Prosecutors were forced to dismiss their case against a man accused of threatening police with a racked shotgun after a judge ruled the crime scene was not properly preserved.
In a ruling Dec. 5, District Judge Michael Moses granted a motion to dismiss two counts of assault with a weapon against Roderick Lee Little Bear.
The charge stemmed from a confrontation with police outside the Lazy K-T Motel in Billings on Oct. 17, 2017. Little Bear, 38, was accused of ignoring police commands to drop a shotgun, racking the shotgun and turning toward two Billings Police Department officers, who then fired on him. Officers fired 17 rounds, two of which passed through Little Bear, court filings show.
Police had been called to the motel by the owner who reported a man had earlier fired a shotgun into the ceiling of a room. Officers were asked to stay on scene in case the man returned, which he did.
After being shot by police, Little Bear was taken to St. Vincent Healthcare in Billings and later spent time recuperating at the Department of Corrections infirmary. Prosecutors had revoked his release on a 2014 assault with a weapon case, in which he lunged with a knife at a security guard near the Billings Public Library before the guard pepper sprayed him.
Attorneys for Little Bear successfully argued the Nissan pickup he was sitting in when he was shot might have held evidence that favored Little Bear and that they were wrongly denied the chance to examine it.
The Nissan was stolen, and the owner asked police to return it because it was her only mode of transportation. After police detectives processed the pickup for evidence, and roughly a month and a half after the incident, police returned it to the owner.
Defense attorneys Kaity Durdy and Joel Thompson argued that rather than facing the officers and swinging a shotgun toward them when they fired, Little Bear was actually facing away from the officers and could not have met the legal standard for assault with a weapon — which is purposely or knowingly causing reasonable apprehension of serious bodily injury.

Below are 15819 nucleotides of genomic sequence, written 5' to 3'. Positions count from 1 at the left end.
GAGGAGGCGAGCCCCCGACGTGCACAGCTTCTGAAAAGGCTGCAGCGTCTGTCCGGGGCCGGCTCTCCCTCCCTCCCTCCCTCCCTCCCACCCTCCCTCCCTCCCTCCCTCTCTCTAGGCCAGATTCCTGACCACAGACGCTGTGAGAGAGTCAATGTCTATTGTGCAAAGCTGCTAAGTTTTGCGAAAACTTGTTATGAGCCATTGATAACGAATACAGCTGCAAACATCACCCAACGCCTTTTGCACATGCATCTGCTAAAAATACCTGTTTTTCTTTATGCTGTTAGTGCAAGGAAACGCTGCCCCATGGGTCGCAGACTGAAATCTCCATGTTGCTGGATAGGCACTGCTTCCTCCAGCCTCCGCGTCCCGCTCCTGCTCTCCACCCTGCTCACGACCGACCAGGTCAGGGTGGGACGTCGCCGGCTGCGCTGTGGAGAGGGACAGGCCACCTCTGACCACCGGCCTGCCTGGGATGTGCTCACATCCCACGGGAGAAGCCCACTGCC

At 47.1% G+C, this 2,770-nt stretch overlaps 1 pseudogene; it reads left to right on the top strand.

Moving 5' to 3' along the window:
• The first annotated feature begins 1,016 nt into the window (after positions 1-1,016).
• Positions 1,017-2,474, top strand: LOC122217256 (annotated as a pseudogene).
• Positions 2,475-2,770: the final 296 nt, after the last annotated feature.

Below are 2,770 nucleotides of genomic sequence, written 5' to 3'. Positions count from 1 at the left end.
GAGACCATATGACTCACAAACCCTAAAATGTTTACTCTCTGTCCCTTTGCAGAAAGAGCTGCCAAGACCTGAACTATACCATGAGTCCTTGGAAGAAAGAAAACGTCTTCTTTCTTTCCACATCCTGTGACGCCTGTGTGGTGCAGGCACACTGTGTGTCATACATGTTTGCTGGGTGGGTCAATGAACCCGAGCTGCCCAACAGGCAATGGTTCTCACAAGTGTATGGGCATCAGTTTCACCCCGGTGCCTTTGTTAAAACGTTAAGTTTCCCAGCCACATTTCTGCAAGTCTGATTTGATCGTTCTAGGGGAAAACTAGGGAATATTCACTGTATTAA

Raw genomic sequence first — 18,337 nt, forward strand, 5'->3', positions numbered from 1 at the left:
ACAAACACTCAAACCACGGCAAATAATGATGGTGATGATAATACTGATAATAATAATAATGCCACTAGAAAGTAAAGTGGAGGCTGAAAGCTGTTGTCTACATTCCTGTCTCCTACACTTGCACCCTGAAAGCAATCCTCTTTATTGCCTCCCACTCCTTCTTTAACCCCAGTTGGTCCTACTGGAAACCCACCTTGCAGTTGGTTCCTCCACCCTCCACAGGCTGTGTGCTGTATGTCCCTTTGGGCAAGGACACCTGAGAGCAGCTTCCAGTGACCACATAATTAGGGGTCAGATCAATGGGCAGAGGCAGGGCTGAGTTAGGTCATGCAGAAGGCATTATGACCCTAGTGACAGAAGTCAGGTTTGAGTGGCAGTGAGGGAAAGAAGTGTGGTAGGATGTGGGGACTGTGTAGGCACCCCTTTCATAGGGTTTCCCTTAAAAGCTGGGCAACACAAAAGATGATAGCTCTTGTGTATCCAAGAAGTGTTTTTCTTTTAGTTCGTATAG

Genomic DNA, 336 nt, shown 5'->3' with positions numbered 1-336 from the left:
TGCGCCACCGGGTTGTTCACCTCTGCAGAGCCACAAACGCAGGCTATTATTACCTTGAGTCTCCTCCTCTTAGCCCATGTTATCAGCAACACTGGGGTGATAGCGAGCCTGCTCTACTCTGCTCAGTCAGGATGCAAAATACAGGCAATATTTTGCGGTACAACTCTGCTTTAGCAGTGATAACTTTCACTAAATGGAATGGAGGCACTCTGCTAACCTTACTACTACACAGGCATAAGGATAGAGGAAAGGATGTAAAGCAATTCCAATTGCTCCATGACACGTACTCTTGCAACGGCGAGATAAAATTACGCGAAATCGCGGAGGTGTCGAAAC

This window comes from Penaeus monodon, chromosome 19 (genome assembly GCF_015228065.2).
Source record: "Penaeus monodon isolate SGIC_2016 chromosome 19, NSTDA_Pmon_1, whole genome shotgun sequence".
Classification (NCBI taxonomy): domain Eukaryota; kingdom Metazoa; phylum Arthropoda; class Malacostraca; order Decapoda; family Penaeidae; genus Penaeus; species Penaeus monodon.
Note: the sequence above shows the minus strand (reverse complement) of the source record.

The defense attorneys said their investigator needed to more fully examine the bullet’s path through the pickup and through Little Bear’s body in order to determine whether Little Bear was facing officers when they fired.
Prosecutors said the pickup was thoroughly analyzed and any further evidence a defense investigator might obtain from the pickup was irrelevant to the charge, because even if Little Bear was turned away when officers fired, he committed the offense of assault with a weapon before doing so.
They also argued no further evidence relevant to the charge could be gained from the pickup after police processed it.
“Despite this belief,” wrote the judge, “it is a hallmark of Defendant’s fair trial and due process rights that he receives an opportunity to review exculpatory evidence himself.”
Moses also found that if a defense investigator had been able to examine the pickup before it was returned to the owner — which effectively undid the crime scene and voided any chance of obtaining further evidence — he might have been able to corroborate or refute the officers’ account of the moments leading up to the shooting.
Little Bear remains in Department of Corrections custody on the 2014 case. His Billings attorney cheered the ruling in a phone call Wednesday.
“We’re tremendously gratified that the judge agreed with us on the issue and the law that applied,” Thompson said.
Yellowstone County Attorney Scott Twito said his office is planning to file a notice of appeal.
"I respect the judge immensely," Twito said. "We disagree with his decision. We are working on an appeal with the Attorney General's Office."
The Montana Attorney General's Office handles cases appealed by prosecutors in state district court.
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